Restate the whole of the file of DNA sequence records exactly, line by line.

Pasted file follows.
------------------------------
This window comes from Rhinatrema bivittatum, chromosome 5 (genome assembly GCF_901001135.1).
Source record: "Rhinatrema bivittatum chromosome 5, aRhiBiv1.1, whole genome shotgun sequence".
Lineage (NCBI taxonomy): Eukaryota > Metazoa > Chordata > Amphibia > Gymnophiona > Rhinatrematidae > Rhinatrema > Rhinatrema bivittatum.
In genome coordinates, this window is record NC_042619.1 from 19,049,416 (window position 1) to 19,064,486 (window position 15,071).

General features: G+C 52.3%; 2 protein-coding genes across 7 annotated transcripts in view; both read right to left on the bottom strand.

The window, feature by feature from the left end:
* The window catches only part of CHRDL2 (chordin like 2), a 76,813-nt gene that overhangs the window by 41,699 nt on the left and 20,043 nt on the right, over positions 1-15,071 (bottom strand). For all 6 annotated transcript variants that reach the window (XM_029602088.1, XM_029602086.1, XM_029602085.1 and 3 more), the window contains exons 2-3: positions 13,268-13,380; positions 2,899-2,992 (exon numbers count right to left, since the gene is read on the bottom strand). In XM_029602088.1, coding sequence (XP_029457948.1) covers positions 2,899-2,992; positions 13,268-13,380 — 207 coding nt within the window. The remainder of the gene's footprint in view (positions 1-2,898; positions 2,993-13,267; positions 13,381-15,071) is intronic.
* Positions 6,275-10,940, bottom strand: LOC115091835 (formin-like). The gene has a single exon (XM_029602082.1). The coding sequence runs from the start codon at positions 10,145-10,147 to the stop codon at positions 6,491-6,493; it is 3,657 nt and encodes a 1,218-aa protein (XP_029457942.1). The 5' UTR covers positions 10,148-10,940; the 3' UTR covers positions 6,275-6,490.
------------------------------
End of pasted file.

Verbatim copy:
This window comes from Rhinatrema bivittatum, chromosome 5 (genome assembly GCF_901001135.1).
Source record: "Rhinatrema bivittatum chromosome 5, aRhiBiv1.1, whole genome shotgun sequence".
Lineage (NCBI taxonomy): Eukaryota > Metazoa > Chordata > Amphibia > Gymnophiona > Rhinatrematidae > Rhinatrema > Rhinatrema bivittatum.
In genome coordinates, this window is record NC_042619.1 from 19,049,416 (window position 1) to 19,064,486 (window position 15,071).

General features: G+C 52.3%; 2 protein-coding genes across 7 annotated transcripts in view; both read right to left on the bottom strand.

The window, feature by feature from the left end:
* The window catches only part of CHRDL2 (chordin like 2), a 76,813-nt gene that overhangs the window by 41,699 nt on the left and 20,043 nt on the right, over positions 1-15,071 (bottom strand). For all 6 annotated transcript variants that reach the window (XM_029602088.1, XM_029602086.1, XM_029602085.1 and 3 more), the window contains exons 2-3: positions 13,268-13,380; positions 2,899-2,992 (exon numbers count right to left, since the gene is read on the bottom strand). In XM_029602088.1, coding sequence (XP_029457948.1) covers positions 2,899-2,992; positions 13,268-13,380 — 207 coding nt within the window. The remainder of the gene's footprint in view (positions 1-2,898; positions 2,993-13,267; positions 13,381-15,071) is intronic.
* Positions 6,275-10,940, bottom strand: LOC115091835 (formin-like). The gene has a single exon (XM_029602082.1). The coding sequence runs from the start codon at positions 10,145-10,147 to the stop codon at positions 6,491-6,493; it is 3,657 nt and encodes a 1,218-aa protein (XP_029457942.1). The 5' UTR covers positions 10,148-10,940; the 3' UTR covers positions 6,275-6,490.